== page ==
Use double quotes to find documents that include the exact phrase: "aerodynamic AND testing"

WINNIPEG –  Anxiety is one of the most common mental health concerns for children, affecting upwards of 20% of children and adolescents. And while back to school can be a time of excitement for kids to see their friends, meet their teachers, and get new school supplies, it is not for every child. For some kids, this is a really stressful time.

Some of the general symptoms of anxiety that are present in kids include:

  • excessive fear and worrying about family, school, friends, or activities 
  • worrying about things before they happen 
  • low confidence and self-esteem
  • physical symptoms such as stomach ache, headache, muscle aches, or tension
  • feelings of fatigue and restlessness 
  • changes in appetite
  • issues concentrating
  • feeling irritable and an inability to relax 
  • trouble sleeping and having nightmares 
  • fear of making mistakes or being embarrassed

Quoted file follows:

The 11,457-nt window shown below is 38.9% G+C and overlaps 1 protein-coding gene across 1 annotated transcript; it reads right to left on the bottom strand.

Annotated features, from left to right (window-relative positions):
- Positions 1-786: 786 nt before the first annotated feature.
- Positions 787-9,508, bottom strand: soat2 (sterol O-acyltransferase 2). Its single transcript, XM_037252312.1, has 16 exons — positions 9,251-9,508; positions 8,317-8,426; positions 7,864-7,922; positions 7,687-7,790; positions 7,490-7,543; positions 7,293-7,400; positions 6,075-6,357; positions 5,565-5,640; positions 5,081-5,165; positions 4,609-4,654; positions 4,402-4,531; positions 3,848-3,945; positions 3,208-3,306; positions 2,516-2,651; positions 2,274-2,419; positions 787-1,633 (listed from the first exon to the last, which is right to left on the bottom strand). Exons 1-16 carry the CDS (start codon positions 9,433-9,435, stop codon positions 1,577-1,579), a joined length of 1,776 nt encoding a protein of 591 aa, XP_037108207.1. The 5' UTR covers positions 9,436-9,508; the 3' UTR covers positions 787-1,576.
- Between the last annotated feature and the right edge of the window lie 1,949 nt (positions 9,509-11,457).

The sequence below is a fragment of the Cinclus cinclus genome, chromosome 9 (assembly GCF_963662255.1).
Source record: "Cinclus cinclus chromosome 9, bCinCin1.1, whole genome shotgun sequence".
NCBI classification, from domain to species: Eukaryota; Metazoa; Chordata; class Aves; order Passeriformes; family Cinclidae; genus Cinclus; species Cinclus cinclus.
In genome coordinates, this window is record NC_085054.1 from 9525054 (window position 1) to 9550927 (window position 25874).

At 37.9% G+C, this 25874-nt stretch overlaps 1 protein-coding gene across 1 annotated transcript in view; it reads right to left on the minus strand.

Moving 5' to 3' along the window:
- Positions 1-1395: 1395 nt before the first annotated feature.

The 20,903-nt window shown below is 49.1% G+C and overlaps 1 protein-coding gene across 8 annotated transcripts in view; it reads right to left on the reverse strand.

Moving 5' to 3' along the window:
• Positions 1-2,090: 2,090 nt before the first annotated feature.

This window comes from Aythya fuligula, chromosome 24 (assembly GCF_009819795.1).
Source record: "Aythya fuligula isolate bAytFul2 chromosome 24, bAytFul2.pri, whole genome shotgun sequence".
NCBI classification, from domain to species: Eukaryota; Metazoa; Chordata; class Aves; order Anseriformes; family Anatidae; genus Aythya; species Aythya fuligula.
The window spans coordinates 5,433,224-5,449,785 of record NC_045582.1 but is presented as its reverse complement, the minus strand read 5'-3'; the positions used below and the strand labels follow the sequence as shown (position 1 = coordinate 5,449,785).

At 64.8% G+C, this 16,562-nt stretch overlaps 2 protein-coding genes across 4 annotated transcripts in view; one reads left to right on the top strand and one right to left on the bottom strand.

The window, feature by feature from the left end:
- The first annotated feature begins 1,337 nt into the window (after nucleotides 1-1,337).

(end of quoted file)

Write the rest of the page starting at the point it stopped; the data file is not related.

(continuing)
*Source –

Proper nutrition specifically for childhood anxiety has been found to help alleviate some of the symptoms and lessen the degree of anxiety in kids. Excessive fast food and sugar intake have been linked to increased anxiety. The ups and downs of blood sugar can cause panic attacks, sleep issues and anxiety symptoms. 

Parents should focus on foods high in Zinc, Iron, B6, and especially probiotic foods. There is a strong link between the brain and the digestive system, constantly sending signals back and forth when a child’s stomach or intestinal track is in distress. This distress in the digestive system can be the cause or the product of anxiety, stress or depression. 

As a Certified Integrative Nutritionist, Andrea Katz from Best You Nutrition can make recommendations for foods that might help with anxiety and the associated symptoms children may be experiencing, or support them in not developing symptoms to start. 

For more information or to arrange an interview with Katz about how food can affect back to school stress and anxiety, and what parents can do to help, please contact Andrea at 204.770.2203 or via email at